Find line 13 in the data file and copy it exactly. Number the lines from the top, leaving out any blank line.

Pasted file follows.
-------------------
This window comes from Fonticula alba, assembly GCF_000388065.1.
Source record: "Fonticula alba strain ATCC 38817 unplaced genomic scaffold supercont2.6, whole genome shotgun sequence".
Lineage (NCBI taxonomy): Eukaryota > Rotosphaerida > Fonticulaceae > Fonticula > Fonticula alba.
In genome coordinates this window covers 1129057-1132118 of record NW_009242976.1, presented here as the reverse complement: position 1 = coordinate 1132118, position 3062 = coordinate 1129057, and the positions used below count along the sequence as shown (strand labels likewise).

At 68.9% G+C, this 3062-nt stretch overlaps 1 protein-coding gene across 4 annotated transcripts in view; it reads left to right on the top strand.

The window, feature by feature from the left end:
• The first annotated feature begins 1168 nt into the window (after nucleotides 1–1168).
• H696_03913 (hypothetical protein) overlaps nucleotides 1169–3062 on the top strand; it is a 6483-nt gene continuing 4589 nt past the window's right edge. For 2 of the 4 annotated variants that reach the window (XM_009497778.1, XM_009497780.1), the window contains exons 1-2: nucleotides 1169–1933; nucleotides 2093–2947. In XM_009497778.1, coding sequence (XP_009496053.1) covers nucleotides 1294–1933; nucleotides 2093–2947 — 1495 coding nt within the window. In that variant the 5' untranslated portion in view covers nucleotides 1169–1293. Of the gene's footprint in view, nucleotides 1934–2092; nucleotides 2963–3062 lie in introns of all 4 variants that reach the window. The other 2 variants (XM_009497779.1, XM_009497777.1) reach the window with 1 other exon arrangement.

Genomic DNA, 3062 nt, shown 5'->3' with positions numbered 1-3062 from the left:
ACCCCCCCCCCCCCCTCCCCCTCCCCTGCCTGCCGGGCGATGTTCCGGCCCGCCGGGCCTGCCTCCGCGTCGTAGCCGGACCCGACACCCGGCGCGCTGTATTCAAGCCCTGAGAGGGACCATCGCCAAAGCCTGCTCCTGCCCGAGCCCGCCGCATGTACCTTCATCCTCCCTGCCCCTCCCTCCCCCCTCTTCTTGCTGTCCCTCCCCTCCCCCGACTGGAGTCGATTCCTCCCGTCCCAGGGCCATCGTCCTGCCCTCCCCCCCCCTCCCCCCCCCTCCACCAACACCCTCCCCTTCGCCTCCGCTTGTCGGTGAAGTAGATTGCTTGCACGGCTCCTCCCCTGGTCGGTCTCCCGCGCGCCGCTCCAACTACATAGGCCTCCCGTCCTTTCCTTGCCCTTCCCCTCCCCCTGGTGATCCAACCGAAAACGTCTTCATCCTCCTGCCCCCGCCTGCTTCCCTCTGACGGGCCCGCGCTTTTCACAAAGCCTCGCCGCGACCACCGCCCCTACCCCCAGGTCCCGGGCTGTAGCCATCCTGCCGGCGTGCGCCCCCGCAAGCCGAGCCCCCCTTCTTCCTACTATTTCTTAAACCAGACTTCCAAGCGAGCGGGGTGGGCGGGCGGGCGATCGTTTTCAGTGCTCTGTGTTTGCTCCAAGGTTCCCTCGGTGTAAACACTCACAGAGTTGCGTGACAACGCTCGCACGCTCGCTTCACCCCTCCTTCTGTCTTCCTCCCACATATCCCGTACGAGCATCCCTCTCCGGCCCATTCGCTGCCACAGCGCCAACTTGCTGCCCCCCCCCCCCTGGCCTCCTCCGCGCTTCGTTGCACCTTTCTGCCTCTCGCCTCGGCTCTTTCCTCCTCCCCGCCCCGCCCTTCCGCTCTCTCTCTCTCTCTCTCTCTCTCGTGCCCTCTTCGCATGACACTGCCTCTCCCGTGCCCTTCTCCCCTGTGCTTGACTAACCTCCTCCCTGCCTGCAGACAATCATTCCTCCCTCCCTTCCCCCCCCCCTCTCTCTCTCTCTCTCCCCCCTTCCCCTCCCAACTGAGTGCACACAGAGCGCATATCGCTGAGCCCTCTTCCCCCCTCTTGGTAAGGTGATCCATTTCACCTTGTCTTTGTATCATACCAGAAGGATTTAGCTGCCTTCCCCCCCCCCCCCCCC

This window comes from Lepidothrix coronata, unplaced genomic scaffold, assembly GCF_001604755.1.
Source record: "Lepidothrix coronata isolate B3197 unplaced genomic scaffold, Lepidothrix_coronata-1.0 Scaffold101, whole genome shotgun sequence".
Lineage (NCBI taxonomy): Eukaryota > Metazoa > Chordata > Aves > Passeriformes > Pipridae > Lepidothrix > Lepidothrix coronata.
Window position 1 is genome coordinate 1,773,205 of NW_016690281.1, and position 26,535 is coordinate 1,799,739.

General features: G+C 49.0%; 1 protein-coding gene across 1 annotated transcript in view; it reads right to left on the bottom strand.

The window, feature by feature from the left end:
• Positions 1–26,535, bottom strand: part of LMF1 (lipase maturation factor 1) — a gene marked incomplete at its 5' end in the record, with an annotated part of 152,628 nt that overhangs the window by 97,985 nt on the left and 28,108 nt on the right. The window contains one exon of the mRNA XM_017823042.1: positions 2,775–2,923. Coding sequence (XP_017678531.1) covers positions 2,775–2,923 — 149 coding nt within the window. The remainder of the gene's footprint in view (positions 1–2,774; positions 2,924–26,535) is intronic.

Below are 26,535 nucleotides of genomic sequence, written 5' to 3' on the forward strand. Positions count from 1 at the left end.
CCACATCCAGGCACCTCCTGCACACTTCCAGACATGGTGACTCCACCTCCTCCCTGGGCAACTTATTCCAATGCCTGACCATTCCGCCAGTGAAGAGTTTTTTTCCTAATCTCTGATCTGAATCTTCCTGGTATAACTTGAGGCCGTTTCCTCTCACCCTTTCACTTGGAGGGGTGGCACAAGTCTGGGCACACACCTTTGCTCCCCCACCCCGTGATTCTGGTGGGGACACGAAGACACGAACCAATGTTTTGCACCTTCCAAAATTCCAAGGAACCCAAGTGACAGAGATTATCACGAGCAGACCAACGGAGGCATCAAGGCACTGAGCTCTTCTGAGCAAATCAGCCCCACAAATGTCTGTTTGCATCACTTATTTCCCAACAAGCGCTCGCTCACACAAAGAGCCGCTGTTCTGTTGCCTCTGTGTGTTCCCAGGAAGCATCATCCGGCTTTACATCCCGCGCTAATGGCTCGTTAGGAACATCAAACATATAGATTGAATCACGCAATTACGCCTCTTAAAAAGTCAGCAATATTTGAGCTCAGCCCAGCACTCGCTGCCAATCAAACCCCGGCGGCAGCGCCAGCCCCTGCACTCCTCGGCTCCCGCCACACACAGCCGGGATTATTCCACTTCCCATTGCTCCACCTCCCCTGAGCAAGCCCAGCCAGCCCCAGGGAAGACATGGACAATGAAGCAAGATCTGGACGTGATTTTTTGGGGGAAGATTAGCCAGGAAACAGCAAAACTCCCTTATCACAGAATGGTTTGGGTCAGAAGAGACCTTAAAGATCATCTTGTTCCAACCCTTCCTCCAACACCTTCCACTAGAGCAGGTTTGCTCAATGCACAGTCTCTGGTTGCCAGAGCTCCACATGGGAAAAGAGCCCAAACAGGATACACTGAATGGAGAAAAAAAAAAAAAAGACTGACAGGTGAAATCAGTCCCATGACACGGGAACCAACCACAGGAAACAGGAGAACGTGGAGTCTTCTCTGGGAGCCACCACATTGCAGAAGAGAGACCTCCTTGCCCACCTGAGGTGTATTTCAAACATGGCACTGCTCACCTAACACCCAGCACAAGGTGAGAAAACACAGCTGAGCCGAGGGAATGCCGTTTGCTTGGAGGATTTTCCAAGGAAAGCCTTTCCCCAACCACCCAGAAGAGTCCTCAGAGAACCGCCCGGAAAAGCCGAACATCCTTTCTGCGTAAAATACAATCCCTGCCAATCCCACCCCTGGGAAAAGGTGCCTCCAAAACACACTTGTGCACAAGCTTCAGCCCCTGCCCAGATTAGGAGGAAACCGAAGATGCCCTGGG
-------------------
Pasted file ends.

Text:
Lineage (NCBI taxonomy): Eukaryota > Metazoa > Chordata > Aves > Passeriformes > Pipridae > Lepidothrix > Lepidothrix coronata.